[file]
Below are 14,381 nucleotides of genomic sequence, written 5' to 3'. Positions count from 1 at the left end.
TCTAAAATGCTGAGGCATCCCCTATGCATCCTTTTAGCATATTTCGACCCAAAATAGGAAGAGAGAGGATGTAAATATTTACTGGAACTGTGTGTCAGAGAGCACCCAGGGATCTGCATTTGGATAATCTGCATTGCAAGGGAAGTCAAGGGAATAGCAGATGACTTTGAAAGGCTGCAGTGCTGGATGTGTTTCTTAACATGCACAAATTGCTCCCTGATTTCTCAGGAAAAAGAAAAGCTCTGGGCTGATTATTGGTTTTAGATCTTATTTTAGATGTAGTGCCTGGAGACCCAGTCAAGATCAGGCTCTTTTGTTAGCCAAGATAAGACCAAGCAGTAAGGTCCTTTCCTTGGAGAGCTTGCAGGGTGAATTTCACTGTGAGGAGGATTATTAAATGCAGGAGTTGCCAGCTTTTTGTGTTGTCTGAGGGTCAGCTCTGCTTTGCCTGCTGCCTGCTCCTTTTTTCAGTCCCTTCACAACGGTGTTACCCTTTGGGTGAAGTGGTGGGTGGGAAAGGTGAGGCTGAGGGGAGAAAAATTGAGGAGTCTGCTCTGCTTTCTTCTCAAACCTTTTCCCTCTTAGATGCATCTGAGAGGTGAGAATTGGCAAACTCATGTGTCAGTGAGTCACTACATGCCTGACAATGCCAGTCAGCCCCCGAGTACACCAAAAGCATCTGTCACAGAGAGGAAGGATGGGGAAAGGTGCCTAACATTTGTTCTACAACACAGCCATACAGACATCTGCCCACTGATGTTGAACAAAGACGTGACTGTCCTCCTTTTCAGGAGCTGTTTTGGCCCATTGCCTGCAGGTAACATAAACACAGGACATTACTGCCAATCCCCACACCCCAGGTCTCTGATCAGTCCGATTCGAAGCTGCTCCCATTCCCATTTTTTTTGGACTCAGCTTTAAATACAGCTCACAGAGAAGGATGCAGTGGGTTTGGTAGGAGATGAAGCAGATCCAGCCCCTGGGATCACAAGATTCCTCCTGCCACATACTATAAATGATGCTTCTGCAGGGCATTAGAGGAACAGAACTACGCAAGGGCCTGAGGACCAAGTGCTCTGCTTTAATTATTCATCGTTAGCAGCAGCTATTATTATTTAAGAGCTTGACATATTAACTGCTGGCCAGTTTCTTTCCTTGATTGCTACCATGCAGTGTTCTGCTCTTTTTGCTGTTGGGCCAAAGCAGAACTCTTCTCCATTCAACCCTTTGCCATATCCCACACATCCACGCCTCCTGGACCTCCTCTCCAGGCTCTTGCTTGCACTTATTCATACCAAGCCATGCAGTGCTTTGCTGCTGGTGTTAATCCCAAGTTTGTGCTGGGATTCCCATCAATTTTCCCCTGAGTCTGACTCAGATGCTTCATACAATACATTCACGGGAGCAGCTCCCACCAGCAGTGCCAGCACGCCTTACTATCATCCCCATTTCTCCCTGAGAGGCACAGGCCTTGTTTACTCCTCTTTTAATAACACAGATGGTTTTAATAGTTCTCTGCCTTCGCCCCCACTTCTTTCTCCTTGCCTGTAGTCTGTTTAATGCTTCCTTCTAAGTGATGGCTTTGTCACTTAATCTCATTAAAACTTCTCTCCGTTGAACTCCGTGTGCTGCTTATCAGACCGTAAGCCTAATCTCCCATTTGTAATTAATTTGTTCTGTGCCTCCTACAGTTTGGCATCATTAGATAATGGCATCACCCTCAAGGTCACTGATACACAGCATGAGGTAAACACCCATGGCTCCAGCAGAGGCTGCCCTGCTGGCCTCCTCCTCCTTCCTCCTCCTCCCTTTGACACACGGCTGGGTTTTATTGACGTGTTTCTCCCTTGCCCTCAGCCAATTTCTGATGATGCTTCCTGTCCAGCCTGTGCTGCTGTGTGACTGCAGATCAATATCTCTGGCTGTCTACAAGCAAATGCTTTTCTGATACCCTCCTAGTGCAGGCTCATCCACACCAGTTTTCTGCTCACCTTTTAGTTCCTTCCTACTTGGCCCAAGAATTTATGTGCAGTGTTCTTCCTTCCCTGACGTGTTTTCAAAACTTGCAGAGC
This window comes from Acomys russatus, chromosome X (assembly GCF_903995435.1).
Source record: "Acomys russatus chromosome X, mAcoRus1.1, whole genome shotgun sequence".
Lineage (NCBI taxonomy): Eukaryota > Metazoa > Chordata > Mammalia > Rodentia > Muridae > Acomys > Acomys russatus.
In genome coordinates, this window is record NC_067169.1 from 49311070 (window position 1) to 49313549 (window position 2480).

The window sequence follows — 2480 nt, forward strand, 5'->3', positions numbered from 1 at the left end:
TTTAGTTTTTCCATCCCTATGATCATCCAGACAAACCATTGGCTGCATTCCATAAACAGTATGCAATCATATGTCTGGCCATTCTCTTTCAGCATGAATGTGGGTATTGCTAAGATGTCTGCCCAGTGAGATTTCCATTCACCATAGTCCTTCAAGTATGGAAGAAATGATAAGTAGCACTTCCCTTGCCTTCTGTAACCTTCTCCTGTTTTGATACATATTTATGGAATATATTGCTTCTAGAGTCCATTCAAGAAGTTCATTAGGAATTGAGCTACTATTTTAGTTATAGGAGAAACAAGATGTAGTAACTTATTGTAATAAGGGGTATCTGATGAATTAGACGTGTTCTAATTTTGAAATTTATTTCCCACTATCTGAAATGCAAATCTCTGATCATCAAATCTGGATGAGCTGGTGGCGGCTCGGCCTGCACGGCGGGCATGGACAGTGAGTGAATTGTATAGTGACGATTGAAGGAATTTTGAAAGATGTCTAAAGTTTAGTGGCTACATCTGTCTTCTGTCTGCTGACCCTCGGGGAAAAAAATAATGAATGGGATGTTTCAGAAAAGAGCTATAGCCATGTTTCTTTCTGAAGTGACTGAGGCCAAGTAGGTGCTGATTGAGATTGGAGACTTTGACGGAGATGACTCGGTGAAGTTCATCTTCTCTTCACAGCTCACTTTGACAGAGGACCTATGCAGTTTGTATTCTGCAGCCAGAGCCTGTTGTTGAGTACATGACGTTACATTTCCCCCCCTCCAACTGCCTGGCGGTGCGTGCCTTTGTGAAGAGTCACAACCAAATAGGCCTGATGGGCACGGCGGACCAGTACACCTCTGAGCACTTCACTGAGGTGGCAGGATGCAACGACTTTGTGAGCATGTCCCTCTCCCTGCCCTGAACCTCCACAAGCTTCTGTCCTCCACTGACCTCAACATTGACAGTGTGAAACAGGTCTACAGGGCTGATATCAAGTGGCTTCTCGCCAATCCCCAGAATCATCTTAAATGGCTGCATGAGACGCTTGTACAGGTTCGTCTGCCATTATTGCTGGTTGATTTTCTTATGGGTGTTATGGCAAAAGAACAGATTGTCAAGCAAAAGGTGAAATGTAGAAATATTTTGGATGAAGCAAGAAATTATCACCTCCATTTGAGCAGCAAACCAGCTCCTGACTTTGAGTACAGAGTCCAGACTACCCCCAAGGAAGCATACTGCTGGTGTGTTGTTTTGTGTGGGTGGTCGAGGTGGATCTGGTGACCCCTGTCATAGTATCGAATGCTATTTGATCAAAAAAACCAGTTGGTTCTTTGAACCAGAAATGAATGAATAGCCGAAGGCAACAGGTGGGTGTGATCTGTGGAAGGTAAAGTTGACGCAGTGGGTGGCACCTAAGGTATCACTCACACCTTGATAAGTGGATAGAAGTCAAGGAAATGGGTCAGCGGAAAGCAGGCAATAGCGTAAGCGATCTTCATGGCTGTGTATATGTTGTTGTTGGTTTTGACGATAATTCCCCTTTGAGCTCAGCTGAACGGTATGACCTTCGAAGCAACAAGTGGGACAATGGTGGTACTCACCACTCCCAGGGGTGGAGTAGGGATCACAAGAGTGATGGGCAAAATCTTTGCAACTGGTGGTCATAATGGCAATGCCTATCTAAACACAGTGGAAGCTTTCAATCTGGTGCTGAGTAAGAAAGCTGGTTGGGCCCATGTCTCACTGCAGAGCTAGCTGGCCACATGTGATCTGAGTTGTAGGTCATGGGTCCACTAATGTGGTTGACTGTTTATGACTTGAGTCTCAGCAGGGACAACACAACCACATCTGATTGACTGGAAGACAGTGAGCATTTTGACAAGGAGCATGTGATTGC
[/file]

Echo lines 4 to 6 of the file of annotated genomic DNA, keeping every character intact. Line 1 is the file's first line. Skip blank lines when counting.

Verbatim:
Source record: "Acomys russatus chromosome X, mAcoRus1.1, whole genome shotgun sequence".
Lineage (NCBI taxonomy): Eukaryota > Metazoa > Chordata > Mammalia > Rodentia > Muridae > Acomys > Acomys russatus.
In genome coordinates, this window is record NC_067169.1 from 49311070 (window position 1) to 49313549 (window position 2480).